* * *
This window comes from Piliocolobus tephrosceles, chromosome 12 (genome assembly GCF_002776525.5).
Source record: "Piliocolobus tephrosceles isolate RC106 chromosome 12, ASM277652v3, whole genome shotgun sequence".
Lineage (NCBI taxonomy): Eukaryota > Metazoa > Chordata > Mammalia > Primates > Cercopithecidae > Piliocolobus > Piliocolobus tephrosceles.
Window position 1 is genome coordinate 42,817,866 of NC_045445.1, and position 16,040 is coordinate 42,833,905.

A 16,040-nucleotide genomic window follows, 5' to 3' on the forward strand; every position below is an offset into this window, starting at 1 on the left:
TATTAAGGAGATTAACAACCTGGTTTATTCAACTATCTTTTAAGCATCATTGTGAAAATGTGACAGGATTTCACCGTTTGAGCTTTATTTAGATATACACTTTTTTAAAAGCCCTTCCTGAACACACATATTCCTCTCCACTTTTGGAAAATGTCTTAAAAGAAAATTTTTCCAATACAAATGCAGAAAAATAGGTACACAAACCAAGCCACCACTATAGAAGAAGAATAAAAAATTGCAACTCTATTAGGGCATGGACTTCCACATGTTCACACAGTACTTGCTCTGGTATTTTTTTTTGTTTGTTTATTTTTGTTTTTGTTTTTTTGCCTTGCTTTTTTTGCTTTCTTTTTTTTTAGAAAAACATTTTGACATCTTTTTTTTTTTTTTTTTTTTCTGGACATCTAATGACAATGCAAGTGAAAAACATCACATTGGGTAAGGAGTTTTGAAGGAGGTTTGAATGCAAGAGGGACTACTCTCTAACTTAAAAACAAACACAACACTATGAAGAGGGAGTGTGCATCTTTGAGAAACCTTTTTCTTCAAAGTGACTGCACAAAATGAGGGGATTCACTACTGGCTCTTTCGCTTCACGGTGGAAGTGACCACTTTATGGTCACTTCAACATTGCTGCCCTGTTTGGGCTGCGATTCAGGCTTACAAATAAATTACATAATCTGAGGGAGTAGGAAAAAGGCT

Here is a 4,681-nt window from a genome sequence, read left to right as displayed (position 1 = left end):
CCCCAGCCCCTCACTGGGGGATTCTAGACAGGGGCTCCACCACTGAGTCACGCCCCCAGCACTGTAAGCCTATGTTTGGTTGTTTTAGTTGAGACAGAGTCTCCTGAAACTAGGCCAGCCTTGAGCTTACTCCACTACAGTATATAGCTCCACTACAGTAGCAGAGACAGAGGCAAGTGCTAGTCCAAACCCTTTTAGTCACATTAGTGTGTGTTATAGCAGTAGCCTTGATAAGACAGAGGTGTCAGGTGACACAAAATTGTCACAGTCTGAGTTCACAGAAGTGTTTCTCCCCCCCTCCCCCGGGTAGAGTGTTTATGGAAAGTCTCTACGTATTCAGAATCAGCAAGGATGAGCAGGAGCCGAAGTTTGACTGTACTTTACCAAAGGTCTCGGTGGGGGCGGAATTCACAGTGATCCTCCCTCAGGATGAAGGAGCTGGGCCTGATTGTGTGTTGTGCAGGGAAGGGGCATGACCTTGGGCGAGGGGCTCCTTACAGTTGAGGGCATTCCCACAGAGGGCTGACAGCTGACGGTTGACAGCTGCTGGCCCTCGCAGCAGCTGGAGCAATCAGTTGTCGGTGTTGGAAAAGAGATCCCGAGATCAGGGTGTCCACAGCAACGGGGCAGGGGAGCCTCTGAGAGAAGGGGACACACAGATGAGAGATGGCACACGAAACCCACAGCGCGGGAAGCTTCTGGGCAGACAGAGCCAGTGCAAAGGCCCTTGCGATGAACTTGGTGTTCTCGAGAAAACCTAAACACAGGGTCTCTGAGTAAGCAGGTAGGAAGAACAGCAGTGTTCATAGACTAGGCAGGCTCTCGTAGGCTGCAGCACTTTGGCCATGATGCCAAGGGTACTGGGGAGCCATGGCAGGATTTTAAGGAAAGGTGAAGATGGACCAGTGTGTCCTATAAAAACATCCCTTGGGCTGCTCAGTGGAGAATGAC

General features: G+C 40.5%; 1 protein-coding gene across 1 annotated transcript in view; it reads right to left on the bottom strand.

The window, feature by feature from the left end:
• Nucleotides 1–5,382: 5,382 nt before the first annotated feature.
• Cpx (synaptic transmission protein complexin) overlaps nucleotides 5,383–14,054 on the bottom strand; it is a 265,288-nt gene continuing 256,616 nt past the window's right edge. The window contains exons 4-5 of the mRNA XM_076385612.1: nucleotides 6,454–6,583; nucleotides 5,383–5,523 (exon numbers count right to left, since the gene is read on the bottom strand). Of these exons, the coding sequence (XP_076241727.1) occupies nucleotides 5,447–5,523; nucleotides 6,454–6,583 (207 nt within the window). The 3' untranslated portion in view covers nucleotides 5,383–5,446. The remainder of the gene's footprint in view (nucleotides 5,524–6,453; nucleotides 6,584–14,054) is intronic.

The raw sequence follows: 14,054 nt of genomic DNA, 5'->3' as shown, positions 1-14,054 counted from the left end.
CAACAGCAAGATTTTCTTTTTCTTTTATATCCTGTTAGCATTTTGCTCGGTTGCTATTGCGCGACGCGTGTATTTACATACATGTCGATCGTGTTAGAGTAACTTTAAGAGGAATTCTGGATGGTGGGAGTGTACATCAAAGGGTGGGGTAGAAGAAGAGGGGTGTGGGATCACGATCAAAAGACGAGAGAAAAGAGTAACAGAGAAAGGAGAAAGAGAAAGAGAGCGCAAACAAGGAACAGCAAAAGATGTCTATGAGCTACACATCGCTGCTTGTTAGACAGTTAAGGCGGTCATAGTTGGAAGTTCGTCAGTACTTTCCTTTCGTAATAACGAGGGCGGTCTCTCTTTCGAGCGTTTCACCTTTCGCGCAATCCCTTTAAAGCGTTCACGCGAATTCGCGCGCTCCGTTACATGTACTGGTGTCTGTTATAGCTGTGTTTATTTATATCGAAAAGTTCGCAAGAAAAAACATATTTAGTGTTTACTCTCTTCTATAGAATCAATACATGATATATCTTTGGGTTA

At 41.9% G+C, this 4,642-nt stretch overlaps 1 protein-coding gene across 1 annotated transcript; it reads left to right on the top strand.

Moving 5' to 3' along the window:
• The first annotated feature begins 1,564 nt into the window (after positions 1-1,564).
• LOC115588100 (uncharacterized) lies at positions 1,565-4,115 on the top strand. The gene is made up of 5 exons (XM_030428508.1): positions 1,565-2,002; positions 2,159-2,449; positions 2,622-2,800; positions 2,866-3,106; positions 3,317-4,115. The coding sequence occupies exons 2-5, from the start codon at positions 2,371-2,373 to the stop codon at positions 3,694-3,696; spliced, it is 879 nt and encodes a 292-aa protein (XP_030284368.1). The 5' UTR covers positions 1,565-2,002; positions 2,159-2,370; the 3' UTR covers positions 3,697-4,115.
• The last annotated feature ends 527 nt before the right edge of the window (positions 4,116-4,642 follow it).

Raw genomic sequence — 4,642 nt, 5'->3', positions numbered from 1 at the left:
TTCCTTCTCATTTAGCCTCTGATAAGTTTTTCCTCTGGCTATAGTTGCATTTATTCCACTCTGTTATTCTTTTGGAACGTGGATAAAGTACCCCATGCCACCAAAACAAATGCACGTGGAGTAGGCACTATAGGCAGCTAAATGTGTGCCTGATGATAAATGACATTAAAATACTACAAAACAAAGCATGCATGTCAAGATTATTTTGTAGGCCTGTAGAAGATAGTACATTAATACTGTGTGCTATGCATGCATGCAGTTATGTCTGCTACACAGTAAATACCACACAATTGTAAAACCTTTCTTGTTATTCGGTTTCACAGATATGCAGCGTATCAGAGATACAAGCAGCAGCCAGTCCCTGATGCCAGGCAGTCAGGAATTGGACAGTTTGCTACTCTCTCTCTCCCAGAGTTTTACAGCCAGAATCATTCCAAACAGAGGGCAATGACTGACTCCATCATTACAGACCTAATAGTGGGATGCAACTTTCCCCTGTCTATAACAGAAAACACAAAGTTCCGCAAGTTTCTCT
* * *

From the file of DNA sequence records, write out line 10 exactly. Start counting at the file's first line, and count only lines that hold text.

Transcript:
The window, feature by feature from the left end: